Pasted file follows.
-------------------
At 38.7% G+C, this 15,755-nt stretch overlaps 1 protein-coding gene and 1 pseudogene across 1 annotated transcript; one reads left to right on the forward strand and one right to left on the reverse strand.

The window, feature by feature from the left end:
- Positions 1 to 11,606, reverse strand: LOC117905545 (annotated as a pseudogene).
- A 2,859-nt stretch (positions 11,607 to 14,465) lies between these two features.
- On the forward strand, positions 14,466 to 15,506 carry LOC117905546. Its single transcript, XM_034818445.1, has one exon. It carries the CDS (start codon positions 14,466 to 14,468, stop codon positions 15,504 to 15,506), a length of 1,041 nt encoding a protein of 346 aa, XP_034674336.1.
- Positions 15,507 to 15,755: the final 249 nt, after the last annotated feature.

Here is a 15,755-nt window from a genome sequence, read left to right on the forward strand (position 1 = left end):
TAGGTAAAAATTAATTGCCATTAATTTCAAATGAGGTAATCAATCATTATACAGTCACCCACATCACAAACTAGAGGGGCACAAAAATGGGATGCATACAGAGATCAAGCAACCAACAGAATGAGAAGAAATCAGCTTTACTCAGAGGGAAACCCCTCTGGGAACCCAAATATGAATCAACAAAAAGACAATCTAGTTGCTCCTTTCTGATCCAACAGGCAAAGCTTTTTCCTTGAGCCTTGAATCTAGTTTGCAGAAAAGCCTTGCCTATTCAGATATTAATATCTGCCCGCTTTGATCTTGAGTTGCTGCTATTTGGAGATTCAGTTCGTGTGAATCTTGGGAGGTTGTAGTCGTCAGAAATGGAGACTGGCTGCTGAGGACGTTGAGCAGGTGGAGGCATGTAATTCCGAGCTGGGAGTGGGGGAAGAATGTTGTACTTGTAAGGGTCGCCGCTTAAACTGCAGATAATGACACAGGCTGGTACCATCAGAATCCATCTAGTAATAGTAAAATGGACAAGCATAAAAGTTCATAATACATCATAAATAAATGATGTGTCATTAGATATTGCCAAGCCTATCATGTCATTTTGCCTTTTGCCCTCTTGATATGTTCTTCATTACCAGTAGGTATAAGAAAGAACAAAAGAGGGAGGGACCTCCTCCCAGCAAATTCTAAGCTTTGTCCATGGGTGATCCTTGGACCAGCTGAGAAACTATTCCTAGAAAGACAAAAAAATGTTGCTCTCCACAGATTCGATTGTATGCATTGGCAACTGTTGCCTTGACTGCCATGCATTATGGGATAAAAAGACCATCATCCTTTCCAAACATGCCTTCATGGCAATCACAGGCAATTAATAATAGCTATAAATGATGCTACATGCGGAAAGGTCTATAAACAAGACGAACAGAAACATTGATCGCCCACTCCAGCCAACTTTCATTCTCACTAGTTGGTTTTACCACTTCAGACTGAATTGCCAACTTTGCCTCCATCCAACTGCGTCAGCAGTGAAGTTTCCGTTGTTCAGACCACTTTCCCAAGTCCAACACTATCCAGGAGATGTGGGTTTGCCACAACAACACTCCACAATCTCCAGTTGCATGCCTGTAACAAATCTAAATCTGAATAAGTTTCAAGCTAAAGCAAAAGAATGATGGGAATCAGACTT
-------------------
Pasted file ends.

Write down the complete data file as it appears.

At 38.7% G+C, this 15,755-nt stretch overlaps 1 protein-coding gene and 1 pseudogene across 1 annotated transcript; one reads left to right on the forward strand and one right to left on the reverse strand.

The window, feature by feature from the left end:
- Positions 1 to 11,606, reverse strand: LOC117905545 (annotated as a pseudogene).
- A 2,859-nt stretch (positions 11,607 to 14,465) lies between these two features.
- On the forward strand, positions 14,466 to 15,506 carry LOC117905546. Its single transcript, XM_034818445.1, has one exon. It carries the CDS (start codon positions 14,466 to 14,468, stop codon positions 15,504 to 15,506), a length of 1,041 nt encoding a protein of 346 aa, XP_034674336.1.
- Positions 15,507 to 15,755: the final 249 nt, after the last annotated feature.

Here is a 15,755-nt window from a genome sequence, read left to right on the forward strand (position 1 = left end):
TAGGTAAAAATTAATTGCCATTAATTTCAAATGAGGTAATCAATCATTATACAGTCACCCACATCACAAACTAGAGGGGCACAAAAATGGGATGCATACAGAGATCAAGCAACCAACAGAATGAGAAGAAATCAGCTTTACTCAGAGGGAAACCCCTCTGGGAACCCAAATATGAATCAACAAAAAGACAATCTAGTTGCTCCTTTCTGATCCAACAGGCAAAGCTTTTTCCTTGAGCCTTGAATCTAGTTTGCAGAAAAGCCTTGCCTATTCAGATATTAATATCTGCCCGCTTTGATCTTGAGTTGCTGCTATTTGGAGATTCAGTTCGTGTGAATCTTGGGAGGTTGTAGTCGTCAGAAATGGAGACTGGCTGCTGAGGACGTTGAGCAGGTGGAGGCATGTAATTCCGAGCTGGGAGTGGGGGAAGAATGTTGTACTTGTAAGGGTCGCCGCTTAAACTGCAGATAATGACACAGGCTGGTACCATCAGAATCCATCTAGTAATAGTAAAATGGACAAGCATAAAAGTTCATAATACATCATAAATAAATGATGTGTCATTAGATATTGCCAAGCCTATCATGTCATTTTGCCTTTTGCCCTCTTGATATGTTCTTCATTACCAGTAGGTATAAGAAAGAACAAAAGAGGGAGGGACCTCCTCCCAGCAAATTCTAAGCTTTGTCCATGGGTGATCCTTGGACCAGCTGAGAAACTATTCCTAGAAAGACAAAAAAATGTTGCTCTCCACAGATTCGATTGTATGCATTGGCAACTGTTGCCTTGACTGCCATGCATTATGGGATAAAAAGACCATCATCCTTTCCAAACATGCCTTCATGGCAATCACAGGCAATTAATAATAGCTATAAATGATGCTACATGCGGAAAGGTCTATAAACAAGACGAACAGAAACATTGATCGCCCACTCCAGCCAACTTTCATTCTCACTAGTTGGTTTTACCACTTCAGACTGAATTGCCAACTTTGCCTCCATCCAACTGCGTCAGCAGTGAAGTTTCCGTTGTTCAGACCACTTTCCCAAGTCCAACACTATCCAGGAGATGTGGGTTTGCCACAACAACACTCCACAATCTCCAGTTGCATGCCTGTAACAAATCTAAATCTGAATAAGTTTCAAGCTAAAGCAAAAGAATGATGGGAATCAGACTT